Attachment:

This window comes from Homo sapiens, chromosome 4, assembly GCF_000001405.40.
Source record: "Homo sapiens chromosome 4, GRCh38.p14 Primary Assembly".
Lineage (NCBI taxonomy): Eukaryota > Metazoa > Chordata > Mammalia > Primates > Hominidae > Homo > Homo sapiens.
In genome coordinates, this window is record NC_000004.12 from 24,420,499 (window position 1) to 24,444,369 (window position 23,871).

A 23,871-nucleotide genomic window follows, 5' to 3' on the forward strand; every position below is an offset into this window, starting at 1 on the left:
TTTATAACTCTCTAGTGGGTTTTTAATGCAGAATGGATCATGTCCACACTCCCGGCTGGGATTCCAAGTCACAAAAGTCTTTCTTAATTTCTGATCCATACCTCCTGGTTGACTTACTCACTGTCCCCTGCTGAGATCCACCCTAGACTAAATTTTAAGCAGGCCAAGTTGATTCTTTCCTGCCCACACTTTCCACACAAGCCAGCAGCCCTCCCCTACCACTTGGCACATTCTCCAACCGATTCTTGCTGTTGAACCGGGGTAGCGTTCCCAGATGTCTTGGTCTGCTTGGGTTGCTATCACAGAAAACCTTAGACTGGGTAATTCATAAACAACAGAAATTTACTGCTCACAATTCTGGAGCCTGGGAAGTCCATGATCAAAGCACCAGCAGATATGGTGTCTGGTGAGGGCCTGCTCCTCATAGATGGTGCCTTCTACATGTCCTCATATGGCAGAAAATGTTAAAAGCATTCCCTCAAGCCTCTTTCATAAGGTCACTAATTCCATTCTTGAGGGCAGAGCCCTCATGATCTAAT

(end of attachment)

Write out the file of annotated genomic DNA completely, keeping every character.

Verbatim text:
This window comes from Homo sapiens, chromosome 4, assembly GCF_000001405.40.
Source record: "Homo sapiens chromosome 4, GRCh38.p14 Primary Assembly".
Lineage (NCBI taxonomy): Eukaryota > Metazoa > Chordata > Mammalia > Primates > Hominidae > Homo > Homo sapiens.
In genome coordinates, this window is record NC_000004.12 from 24,420,499 (window position 1) to 24,444,369 (window position 23,871).

A 23,871-nucleotide genomic window follows, 5' to 3' on the forward strand; every position below is an offset into this window, starting at 1 on the left:
TTTATAACTCTCTAGTGGGTTTTTAATGCAGAATGGATCATGTCCACACTCCCGGCTGGGATTCCAAGTCACAAAAGTCTTTCTTAATTTCTGATCCATACCTCCTGGTTGACTTACTCACTGTCCCCTGCTGAGATCCACCCTAGACTAAATTTTAAGCAGGCCAAGTTGATTCTTTCCTGCCCACACTTTCCACACAAGCCAGCAGCCCTCCCCTACCACTTGGCACATTCTCCAACCGATTCTTGCTGTTGAACCGGGGTAGCGTTCCCAGATGTCTTGGTCTGCTTGGGTTGCTATCACAGAAAACCTTAGACTGGGTAATTCATAAACAACAGAAATTTACTGCTCACAATTCTGGAGCCTGGGAAGTCCATGATCAAAGCACCAGCAGATATGGTGTCTGGTGAGGGCCTGCTCCTCATAGATGGTGCCTTCTACATGTCCTCATATGGCAGAAAATGTTAAAAGCATTCCCTCAAGCCTCTTTCATAAGGTCACTAATTCCATTCTTGAGGGCAGAGCCCTCATGATCTAAT